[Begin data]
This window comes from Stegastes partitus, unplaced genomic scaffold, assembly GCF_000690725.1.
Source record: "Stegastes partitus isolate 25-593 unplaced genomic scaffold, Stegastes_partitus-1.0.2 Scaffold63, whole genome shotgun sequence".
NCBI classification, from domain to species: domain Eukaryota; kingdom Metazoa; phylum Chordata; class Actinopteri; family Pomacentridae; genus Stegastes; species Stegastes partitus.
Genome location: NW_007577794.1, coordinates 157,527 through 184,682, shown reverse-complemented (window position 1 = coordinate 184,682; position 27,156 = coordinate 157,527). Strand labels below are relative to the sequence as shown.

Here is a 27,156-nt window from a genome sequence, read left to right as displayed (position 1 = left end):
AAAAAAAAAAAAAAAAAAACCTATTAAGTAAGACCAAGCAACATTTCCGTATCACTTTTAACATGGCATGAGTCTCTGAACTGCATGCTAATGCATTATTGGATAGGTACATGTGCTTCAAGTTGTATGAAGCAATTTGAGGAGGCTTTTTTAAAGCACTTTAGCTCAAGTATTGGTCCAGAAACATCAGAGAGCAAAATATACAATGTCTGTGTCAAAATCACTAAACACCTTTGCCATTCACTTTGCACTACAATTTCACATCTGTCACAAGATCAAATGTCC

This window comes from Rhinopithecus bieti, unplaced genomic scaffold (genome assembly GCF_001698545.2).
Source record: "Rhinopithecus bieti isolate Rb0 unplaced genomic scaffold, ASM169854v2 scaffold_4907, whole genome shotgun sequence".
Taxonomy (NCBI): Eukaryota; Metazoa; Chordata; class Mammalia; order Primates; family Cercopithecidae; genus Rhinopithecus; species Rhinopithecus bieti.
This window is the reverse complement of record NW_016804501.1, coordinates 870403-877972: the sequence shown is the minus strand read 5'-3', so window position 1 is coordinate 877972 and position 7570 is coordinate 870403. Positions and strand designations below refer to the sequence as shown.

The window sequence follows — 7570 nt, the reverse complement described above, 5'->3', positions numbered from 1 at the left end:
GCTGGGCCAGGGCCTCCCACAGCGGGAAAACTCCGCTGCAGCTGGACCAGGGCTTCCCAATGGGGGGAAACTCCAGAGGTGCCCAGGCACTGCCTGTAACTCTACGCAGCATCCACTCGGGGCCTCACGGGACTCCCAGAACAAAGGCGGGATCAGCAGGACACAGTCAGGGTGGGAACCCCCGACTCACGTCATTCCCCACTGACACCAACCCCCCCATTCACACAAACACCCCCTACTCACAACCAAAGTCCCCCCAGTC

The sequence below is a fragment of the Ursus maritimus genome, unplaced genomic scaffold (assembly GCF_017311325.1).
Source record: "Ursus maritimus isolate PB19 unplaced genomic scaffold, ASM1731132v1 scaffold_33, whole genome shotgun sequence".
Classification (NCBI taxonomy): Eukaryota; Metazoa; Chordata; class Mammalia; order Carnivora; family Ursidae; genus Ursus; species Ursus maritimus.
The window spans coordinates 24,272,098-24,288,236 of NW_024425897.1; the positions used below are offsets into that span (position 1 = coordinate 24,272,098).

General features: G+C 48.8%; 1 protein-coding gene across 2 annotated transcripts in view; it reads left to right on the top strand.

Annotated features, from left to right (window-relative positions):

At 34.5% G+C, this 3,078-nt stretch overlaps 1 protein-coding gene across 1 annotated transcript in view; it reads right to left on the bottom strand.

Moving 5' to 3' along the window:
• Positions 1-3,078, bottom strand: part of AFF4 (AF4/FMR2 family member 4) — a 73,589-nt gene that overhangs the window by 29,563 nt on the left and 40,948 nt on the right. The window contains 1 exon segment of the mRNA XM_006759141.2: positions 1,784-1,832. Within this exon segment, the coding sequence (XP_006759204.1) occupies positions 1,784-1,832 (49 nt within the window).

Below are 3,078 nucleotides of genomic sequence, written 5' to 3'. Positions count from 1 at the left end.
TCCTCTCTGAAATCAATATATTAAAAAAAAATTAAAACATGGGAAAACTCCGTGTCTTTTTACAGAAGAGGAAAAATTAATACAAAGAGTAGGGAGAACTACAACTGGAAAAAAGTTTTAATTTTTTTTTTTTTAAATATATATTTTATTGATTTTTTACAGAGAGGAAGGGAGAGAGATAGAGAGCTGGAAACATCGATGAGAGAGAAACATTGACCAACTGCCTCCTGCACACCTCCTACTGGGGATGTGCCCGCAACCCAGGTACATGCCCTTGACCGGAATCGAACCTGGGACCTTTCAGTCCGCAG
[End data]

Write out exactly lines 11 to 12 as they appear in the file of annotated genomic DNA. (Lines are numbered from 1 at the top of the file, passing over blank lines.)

The window sequence follows — 7570 nt, the reverse complement described above, 5'->3', positions numbered from 1 at the left end:
GCTGGGCCAGGGCCTCCCACAGCGGGAAAACTCCGCTGCAGCTGGACCAGGGCTTCCCAATGGGGGGAAACTCCAGAGGTGCCCAGGCACTGCCTGTAACTCTACGCAGCATCCACTCGGGGCCTCACGGGACTCCCAGAACAAAGGCGGGATCAGCAGGACACAGTCAGGGTGGGAACCCCCGACTCACGTCATTCCCCACTGACACCAACCCCCCCATTCACACAAACACCCCCTACTCACAACCAAAGTCCCCCCAGTC